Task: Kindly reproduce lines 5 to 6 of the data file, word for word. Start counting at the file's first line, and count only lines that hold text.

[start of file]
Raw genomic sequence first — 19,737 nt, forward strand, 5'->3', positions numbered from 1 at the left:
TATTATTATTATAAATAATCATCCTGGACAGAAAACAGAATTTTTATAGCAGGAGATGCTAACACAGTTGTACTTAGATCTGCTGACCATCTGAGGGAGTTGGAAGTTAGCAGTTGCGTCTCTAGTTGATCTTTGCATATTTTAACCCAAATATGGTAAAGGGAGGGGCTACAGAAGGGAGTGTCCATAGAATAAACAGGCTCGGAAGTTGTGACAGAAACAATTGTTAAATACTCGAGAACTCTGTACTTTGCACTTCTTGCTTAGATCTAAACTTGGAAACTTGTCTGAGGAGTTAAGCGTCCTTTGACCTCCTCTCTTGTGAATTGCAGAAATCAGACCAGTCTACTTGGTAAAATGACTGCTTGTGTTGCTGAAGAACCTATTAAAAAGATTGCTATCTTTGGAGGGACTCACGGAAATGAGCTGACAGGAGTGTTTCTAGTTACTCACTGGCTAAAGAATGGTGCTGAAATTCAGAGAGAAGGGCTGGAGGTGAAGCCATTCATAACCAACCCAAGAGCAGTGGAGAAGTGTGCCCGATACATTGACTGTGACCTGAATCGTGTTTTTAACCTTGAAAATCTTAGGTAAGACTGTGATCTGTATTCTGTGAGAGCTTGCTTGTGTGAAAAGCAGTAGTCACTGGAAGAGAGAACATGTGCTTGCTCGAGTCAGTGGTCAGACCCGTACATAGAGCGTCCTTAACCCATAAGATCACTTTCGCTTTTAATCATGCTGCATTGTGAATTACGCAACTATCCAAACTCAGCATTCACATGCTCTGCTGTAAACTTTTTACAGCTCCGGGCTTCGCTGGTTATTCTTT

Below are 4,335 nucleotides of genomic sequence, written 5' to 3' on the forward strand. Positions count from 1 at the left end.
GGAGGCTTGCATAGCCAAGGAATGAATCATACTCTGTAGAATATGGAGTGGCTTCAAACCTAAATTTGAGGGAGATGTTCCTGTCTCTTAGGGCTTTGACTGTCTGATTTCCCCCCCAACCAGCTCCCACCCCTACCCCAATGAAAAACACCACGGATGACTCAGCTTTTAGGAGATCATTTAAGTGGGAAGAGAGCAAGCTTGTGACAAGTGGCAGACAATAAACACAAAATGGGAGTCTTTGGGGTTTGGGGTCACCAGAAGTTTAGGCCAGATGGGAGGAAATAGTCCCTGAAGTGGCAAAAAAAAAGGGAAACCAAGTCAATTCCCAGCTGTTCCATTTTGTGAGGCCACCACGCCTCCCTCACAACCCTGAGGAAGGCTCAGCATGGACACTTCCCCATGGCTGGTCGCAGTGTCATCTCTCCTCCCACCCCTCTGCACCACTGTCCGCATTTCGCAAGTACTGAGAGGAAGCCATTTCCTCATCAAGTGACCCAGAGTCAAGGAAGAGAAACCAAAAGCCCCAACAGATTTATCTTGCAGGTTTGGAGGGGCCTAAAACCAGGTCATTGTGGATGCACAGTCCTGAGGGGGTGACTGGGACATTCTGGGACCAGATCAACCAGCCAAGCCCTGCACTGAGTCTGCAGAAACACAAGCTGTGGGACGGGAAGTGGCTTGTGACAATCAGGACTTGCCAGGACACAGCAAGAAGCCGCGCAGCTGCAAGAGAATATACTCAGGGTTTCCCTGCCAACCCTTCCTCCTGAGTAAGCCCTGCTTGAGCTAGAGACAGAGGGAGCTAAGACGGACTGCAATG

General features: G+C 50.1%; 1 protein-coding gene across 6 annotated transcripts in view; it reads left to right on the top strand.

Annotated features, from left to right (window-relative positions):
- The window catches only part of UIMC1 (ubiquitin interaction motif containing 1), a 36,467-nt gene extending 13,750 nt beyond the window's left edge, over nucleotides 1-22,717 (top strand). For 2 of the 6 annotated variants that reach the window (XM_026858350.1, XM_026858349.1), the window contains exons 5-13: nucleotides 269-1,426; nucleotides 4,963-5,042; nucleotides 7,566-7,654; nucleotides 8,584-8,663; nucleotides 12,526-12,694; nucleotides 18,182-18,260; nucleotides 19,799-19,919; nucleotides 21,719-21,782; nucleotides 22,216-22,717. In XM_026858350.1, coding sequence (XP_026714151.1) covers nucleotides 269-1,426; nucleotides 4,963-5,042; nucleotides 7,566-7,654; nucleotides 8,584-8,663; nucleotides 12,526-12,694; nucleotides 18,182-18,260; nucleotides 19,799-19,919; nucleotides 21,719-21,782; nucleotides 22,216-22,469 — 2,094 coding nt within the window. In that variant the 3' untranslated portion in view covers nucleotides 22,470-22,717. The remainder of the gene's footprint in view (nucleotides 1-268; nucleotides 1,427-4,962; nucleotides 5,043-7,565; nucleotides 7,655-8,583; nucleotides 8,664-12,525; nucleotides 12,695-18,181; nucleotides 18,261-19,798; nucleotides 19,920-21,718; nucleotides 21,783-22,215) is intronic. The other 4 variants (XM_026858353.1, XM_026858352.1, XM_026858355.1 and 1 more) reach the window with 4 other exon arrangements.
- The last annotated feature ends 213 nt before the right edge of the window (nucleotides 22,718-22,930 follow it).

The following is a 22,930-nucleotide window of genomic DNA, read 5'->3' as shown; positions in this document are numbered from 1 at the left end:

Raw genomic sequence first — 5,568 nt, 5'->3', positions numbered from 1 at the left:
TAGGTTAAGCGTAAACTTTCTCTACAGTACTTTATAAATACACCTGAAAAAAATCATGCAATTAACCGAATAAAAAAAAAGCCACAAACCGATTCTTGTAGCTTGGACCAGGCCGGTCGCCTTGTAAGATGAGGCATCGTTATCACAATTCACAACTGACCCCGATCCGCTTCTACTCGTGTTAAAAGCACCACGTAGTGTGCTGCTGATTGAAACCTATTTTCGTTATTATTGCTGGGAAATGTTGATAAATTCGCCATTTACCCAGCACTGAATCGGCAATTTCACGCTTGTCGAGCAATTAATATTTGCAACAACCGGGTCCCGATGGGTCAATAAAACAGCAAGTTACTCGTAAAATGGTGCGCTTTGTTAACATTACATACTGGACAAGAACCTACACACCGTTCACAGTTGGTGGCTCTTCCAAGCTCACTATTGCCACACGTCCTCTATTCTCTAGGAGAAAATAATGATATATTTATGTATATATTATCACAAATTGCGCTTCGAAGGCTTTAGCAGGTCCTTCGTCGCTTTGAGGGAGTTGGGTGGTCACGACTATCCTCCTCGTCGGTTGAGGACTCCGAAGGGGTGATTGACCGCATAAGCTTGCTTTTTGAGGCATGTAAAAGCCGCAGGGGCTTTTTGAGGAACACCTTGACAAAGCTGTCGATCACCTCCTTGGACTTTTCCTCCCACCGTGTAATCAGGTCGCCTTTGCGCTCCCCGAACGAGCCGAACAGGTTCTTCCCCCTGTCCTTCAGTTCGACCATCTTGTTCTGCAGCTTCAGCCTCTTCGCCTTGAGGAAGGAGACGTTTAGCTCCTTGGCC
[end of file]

General features: G+C 50.1%; 1 protein-coding gene across 6 annotated transcripts in view; it reads left to right on the top strand.

Annotated features, from left to right (window-relative positions):